Journal articleFerrer J, Real FX, 2016,
Journal articleArnes L, Akerman I, Balderes DA, et al., 2016,
Pancreatic β cells are responsible for maintaining glucose homeostasis; their absence or malfunction results in diabetes mellitus. Although there is evidence that long noncoding RNAs (lncRNAs) play important roles in development and disease, none have been investigated in vivo in the context of pancreas development. In this study, we demonstrate that βlinc1 (β-cell long intergenic noncoding RNA 1), a conserved lncRNA, is necessary for the specification and function of insulin-producing β cells through the coordinated regulation of a number of islet-specific transcription factors located in the genomic vicinity of βlinc1. Furthermore, deletion of βlinc1 results in defective islet development and disruption of glucose homeostasis in adult mice.
Journal articleHorikoshi M, Pasquali L, Wiltshire S, et al., 2016,
Transancestral fine-mapping of four type 2 diabetes susceptibility loci highlights potential causal regulatory mechanisms, Human Molecular Genetics, Vol: 25, Pages: 2070-2081, ISSN: 1460-2083
To gain insight into potential regulatory mechanisms through which the effects of variants at four established type 2 diabetes (T2D) susceptibility loci (CDKAL1, CDKN2A-B, IGF2BP2 and KCNQ1) are mediated, we undertook transancestral fine-mapping in 22 086 cases and 42 539 controls of East Asian, European, South Asian, African American and Mexican American descent. Through high-density imputation and conditional analyses, we identified seven distinct association signals at these four loci, each with allelic effects on T2D susceptibility that were homogenous across ancestry groups. By leveraging differences in the structure of linkage disequilibrium between diverse populations, and increased sample size, we localised the variants most likely to drive each distinct association signal. We demonstrated that integration of these genetic fine-mapping data with genomic annotation can highlight potential causal regulatory elements in T2D-relevant tissues. These analyses provide insight into the mechanisms through which T2D association signals are mediated, and suggest future routes to understanding the biology of specific disease susceptibility loci.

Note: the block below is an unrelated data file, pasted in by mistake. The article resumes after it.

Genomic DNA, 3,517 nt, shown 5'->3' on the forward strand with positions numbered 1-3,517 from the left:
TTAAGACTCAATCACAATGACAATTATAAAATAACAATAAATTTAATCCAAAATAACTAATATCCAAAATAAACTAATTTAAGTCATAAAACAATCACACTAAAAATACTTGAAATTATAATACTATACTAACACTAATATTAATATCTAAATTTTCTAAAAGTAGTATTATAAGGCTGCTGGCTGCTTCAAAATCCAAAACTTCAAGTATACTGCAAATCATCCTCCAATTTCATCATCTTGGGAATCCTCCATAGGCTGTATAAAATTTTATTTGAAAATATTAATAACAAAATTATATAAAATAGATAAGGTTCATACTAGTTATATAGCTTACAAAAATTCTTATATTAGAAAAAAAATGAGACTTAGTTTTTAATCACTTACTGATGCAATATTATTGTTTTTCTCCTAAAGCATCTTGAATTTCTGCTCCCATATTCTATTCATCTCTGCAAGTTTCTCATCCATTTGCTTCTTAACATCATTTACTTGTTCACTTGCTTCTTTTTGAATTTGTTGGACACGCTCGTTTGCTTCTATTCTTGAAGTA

Journal articleDe Vas M, Ferrer J, 2016,
Journal articleGaulton KJ, Ferreira T, Lee Y, et al., 2015,
Genetic fine mapping and genomic annotation defines causal mechanisms at type 2 diabetes susceptibility loci., Nature Genetics, Vol: 47, Pages: 1415-1425, ISSN: 1546-1718
We performed fine mapping of 39 established type 2 diabetes (T2D) loci in 27,206 cases and 57,574 controls of European ancestry. We identified 49 distinct association signals at these loci, including five mapping in or near KCNQ1. 'Credible sets' of the variants most likely to drive each distinct signal mapped predominantly to noncoding sequence, implying that association with T2D is mediated through gene regulation. Credible set variants were enriched for overlap with FOXA2 chromatin immunoprecipitation binding sites in human islet and liver cells, including at MTNR1B, where fine mapping implicated rs10830963 as driving T2D association. We confirmed that the T2D risk allele for this SNP increases FOXA2-bound enhancer activity in islet- and liver-derived cells. We observed allele-specific differences in NEUROD1 binding in islet-derived cells, consistent with evidence that the T2D risk allele increases islet MTNR1B expression. Our study demonstrates how integration of genetic and genomic information can define molecular mechanisms through which variants underlying association signals exert their effects on disease.
Journal articleMiguel Escalada I, Pasquali L, Ferrer J, 2015,
In recent years, studies of cis-regulatory mechanisms have evolved from a predominant focus on promoter regions to the realization that spatial and temporal gene regulation is frequently driven by long-range enhancer clusters that operate within chromosomal compartments. This increased understanding of genome function, together with the emergence of technologies that enable whole-genome sequencing of patients’ DNAs, open the prospect of dissecting the role of cis-regulatory defects in human disease. In this review we discuss how recent epigenomic studies have provided insights into the function of transcriptional enhancers. We then present examples that illustrate how integrative genomics can help uncover enhancer sequence variants underlying Mendelian and common polygenic human disease.